A new technology can stimulate different areas of the hand to convey feelings of happiness, sadness, excitement or fear without making physical contact with your body.
According to Marianna Obrist from University of Sussex's department of informatics, short, sharp bursts of air to the area around the thumb, index finger and middle part of the palm generate excitement whereas sad feelings are created by slow and moderate stimulation of the outer palm and the area around the "pinky" finger.
Imagine a couple that has just had a fight before going to work.
"While she is in a meeting, she receives a gentle sensation transmitted through her bracelet on the right part of her hand moving into the middle of the palm. That sensation comforts her and indicates that her partner is not angry anymore," Obrist explained.
These sensations were generated in the experiment using the Ultrahaptics system.
The system enables creating sensations of touch through air to stimulate different parts of the hand.
During the study, one group of participants was asked to create patterns to describe the emotions evoked by five separate images: calm scenery with trees, white-water rafting, a graveyard, a car on fire and a wall clock.
The participants were able to manipulate the position, direction, frequency, intensity and duration of the stimulations.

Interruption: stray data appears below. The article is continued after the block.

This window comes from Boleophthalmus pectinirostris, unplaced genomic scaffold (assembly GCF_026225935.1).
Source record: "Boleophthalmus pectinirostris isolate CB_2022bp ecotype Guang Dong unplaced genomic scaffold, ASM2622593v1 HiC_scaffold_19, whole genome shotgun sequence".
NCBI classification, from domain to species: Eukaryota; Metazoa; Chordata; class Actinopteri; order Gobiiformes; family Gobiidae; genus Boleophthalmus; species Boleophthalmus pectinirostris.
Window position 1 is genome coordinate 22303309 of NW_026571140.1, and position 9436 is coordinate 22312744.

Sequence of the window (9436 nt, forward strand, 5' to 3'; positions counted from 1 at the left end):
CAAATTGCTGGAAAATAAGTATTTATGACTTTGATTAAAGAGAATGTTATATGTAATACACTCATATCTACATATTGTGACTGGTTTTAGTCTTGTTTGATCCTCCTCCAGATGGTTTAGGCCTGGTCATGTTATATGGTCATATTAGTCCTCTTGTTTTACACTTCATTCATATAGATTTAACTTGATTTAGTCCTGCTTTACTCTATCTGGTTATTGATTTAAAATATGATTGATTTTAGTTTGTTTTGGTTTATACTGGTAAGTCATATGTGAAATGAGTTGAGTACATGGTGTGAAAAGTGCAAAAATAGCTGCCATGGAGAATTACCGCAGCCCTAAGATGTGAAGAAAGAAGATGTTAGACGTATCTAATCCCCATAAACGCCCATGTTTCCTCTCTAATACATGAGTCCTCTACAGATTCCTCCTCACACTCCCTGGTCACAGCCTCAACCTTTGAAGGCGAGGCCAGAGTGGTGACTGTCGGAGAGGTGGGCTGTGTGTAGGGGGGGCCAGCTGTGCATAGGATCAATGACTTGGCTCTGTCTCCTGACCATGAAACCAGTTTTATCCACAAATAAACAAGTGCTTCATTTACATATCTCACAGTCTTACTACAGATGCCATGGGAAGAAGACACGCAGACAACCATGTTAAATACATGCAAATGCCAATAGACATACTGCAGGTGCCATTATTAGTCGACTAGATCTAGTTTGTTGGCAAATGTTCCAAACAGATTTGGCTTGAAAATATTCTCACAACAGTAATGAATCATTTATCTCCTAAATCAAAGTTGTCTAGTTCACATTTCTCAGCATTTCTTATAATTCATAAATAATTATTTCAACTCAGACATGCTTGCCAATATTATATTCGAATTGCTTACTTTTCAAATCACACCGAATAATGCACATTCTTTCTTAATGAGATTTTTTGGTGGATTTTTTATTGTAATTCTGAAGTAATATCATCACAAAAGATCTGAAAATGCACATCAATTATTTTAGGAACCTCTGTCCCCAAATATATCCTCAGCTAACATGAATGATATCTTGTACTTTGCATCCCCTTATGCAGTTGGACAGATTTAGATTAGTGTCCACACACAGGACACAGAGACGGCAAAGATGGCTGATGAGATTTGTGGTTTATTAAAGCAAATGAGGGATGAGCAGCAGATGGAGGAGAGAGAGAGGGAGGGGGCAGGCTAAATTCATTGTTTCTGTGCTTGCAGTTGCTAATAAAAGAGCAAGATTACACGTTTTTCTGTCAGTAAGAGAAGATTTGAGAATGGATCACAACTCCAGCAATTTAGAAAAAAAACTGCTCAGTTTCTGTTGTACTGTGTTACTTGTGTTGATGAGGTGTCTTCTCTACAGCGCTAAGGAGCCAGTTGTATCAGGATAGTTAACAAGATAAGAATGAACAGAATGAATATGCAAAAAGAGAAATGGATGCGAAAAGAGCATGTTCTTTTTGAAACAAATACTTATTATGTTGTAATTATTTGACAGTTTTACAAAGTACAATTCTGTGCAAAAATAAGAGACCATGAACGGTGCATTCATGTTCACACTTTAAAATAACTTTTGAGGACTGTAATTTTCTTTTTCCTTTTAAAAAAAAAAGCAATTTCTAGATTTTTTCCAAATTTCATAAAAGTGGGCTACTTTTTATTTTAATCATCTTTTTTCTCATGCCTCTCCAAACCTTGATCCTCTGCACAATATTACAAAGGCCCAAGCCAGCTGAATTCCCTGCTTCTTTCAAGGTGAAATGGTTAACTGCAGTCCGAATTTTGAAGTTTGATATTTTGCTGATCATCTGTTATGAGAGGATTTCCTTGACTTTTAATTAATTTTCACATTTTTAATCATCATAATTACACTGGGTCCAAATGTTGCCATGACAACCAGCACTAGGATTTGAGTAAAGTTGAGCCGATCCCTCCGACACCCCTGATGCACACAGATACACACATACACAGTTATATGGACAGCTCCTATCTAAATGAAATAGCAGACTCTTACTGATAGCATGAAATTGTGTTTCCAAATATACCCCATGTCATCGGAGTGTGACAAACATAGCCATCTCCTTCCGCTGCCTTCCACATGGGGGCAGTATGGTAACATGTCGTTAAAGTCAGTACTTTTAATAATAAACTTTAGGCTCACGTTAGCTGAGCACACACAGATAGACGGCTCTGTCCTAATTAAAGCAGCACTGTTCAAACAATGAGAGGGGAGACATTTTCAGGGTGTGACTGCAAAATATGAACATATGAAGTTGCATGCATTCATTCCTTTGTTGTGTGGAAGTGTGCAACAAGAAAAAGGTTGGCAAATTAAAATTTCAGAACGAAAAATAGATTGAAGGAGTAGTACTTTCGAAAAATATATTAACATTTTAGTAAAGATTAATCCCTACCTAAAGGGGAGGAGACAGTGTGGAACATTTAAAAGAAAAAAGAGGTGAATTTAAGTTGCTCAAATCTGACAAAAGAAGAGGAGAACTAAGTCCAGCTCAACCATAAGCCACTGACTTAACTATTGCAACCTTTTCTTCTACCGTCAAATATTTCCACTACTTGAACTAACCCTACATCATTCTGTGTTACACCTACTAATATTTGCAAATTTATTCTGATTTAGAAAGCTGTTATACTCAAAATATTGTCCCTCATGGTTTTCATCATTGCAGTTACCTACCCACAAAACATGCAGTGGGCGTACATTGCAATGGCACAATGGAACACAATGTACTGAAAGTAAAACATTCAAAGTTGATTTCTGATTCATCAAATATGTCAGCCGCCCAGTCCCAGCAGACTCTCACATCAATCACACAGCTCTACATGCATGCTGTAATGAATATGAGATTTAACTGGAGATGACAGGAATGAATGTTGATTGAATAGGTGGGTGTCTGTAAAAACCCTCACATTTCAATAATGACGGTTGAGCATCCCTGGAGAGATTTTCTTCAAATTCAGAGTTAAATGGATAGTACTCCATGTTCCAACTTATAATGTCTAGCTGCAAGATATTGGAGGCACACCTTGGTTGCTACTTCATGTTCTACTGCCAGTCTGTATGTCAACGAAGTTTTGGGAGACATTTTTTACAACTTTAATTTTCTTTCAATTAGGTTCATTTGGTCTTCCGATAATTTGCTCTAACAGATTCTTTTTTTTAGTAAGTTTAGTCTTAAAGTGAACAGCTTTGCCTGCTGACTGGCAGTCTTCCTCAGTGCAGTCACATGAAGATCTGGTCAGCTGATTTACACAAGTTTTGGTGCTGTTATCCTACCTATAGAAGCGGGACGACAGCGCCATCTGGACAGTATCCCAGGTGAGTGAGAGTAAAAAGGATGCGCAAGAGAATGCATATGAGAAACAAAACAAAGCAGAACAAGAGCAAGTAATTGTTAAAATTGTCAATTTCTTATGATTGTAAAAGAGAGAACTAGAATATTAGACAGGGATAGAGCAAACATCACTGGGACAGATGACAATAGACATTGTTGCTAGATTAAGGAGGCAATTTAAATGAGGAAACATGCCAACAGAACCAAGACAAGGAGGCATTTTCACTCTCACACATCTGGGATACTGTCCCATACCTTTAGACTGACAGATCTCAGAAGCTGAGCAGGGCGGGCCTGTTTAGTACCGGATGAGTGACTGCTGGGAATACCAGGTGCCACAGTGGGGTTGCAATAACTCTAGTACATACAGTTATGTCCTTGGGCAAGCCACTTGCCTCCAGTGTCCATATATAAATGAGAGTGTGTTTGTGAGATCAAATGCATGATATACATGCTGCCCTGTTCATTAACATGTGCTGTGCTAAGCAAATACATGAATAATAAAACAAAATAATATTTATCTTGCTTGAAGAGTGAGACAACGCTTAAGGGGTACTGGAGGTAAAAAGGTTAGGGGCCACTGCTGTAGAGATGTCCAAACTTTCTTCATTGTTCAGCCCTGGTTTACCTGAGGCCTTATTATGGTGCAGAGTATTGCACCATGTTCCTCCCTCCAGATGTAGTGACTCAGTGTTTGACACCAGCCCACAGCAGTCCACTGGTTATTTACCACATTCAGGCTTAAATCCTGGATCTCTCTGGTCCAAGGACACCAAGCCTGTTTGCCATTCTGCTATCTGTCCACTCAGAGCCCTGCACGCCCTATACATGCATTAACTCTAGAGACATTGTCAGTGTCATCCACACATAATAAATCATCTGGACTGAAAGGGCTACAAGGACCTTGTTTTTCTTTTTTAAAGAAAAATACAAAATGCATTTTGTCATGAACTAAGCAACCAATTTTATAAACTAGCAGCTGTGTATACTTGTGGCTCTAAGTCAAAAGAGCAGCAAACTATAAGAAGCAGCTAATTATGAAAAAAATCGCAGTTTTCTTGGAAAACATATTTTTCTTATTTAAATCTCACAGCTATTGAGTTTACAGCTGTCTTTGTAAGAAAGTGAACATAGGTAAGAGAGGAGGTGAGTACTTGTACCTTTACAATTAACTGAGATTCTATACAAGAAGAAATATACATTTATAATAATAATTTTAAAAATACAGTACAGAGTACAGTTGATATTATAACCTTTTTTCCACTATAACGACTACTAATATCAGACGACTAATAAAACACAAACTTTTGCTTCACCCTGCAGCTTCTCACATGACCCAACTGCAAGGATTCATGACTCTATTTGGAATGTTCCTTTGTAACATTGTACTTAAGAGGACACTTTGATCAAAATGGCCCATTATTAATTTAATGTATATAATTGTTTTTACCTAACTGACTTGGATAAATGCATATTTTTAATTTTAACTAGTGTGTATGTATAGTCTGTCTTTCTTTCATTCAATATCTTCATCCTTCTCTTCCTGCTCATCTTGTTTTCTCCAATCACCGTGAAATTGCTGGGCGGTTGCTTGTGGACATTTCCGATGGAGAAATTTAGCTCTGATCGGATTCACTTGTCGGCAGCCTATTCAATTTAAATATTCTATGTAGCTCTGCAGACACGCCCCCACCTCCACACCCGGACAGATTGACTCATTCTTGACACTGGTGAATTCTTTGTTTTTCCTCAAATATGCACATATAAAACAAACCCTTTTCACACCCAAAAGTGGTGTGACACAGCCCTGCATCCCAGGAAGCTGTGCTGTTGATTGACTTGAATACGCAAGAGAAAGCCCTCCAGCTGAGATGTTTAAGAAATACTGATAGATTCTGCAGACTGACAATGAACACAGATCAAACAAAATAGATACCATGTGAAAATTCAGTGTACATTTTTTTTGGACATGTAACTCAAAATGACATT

A second group then selected the stimulations created by the first group that they felt best described the emotions evoked by the images.
They chose the best two for each image, making a total of 10.
Finally, a third group experienced all 10 selected stimulations while viewing each image in turn and rated how well each stimulation described the emotion evoked by each image.
The third group gave significantly higher ratings to stimulations, when they were presented together with the image they were intended for, proving that the emotional meaning had been successfully communicated between the first and third groups.
"A similar technology could be used between parent and baby, or to enrich audio-visual communication in a long-distance relationships," the authors noted.
It also has huge potential for "one-to-many" communication -- for example, dancers at a club could raise their hands to receive haptic stimulation that enhances feelings of excitement and stability.
"Relatively soon, we may be able to realise truly compelling and multi-faceted media experiences, such as nine-dimensional TV or computer games that evoke emotions through taste," Obrist concluded.
The findings were presented at the "CHI 2015" conference in South Korea on April 21.